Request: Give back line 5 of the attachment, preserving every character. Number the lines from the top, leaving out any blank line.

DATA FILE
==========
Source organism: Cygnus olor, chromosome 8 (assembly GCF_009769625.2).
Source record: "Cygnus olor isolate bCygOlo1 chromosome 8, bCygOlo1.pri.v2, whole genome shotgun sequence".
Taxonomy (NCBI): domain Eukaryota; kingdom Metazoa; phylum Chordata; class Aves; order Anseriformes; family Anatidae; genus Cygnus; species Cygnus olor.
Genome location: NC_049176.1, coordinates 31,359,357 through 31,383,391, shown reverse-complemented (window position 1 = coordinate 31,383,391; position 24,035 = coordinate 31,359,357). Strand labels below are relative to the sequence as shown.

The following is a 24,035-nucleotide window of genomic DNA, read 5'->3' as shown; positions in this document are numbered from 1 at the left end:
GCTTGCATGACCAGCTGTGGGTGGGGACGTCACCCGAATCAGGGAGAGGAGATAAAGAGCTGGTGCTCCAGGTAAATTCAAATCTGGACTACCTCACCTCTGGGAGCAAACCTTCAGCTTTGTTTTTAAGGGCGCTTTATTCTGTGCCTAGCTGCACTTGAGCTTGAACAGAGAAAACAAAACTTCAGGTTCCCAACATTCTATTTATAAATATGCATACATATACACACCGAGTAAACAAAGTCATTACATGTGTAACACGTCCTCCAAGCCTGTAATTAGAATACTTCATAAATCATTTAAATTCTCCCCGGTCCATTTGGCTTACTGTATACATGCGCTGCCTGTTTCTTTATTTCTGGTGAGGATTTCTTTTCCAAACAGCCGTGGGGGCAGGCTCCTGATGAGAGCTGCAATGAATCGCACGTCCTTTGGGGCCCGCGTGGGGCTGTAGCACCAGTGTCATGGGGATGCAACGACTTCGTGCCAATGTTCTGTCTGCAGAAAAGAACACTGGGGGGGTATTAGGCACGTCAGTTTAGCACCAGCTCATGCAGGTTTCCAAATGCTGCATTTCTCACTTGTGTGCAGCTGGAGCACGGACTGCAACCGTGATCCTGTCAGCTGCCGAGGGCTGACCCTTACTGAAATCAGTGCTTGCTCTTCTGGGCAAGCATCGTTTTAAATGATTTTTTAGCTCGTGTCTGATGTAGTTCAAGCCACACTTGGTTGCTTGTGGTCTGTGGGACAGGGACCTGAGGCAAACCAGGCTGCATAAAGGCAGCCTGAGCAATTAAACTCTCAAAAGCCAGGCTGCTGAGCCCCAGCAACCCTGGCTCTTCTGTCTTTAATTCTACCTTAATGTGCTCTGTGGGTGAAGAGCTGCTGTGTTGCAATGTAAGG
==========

The following is a 24,035-nucleotide window of genomic DNA, read 5'->3' as shown; positions in this document are numbered from 1 at the left end: